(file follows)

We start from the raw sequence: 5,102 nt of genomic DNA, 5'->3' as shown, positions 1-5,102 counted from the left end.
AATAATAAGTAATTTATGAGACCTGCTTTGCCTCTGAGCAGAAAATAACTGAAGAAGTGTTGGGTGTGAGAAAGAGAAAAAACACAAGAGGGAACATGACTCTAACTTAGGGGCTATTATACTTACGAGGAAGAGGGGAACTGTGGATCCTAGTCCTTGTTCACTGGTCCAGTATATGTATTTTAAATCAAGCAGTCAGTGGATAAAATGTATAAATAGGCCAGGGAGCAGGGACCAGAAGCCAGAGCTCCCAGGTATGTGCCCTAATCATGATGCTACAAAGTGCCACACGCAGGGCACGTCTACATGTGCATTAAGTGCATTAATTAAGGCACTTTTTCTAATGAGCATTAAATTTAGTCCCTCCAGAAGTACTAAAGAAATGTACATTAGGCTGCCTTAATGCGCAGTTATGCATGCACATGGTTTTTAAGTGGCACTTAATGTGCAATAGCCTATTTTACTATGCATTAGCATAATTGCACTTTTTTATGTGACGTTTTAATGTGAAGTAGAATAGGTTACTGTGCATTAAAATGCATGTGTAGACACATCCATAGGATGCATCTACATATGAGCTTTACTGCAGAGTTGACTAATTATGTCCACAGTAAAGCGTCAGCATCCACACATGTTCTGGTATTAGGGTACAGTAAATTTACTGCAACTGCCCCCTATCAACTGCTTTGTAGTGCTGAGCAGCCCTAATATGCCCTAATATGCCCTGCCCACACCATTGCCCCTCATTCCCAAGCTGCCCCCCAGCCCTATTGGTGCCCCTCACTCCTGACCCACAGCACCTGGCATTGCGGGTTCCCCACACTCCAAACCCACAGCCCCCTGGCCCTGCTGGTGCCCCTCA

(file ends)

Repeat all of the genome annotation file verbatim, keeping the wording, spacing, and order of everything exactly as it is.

We start from the raw sequence: 5,102 nt of genomic DNA, 5'->3' as shown, positions 1-5,102 counted from the left end.
AATAATAAGTAATTTATGAGACCTGCTTTGCCTCTGAGCAGAAAATAACTGAAGAAGTGTTGGGTGTGAGAAAGAGAAAAAACACAAGAGGGAACATGACTCTAACTTAGGGGCTATTATACTTACGAGGAAGAGGGGAACTGTGGATCCTAGTCCTTGTTCACTGGTCCAGTATATGTATTTTAAATCAAGCAGTCAGTGGATAAAATGTATAAATAGGCCAGGGAGCAGGGACCAGAAGCCAGAGCTCCCAGGTATGTGCCCTAATCATGATGCTACAAAGTGCCACACGCAGGGCACGTCTACATGTGCATTAAGTGCATTAATTAAGGCACTTTTTCTAATGAGCATTAAATTTAGTCCCTCCAGAAGTACTAAAGAAATGTACATTAGGCTGCCTTAATGCGCAGTTATGCATGCACATGGTTTTTAAGTGGCACTTAATGTGCAATAGCCTATTTTACTATGCATTAGCATAATTGCACTTTTTTATGTGACGTTTTAATGTGAAGTAGAATAGGTTACTGTGCATTAAAATGCATGTGTAGACACATCCATAGGATGCATCTACATATGAGCTTTACTGCAGAGTTGACTAATTATGTCCACAGTAAAGCGTCAGCATCCACACATGTTCTGGTATTAGGGTACAGTAAATTTACTGCAACTGCCCCCTATCAACTGCTTTGTAGTGCTGAGCAGCCCTAATATGCCCTAATATGCCCTGCCCACACCATTGCCCCTCATTCCCAAGCTGCCCCCCAGCCCTATTGGTGCCCCTCACTCCTGACCCACAGCACCTGGCATTGCGGGTTCCCCACACTCCAAACCCACAGCCCCCTGGCCCTGCTGGTGCCCCTCA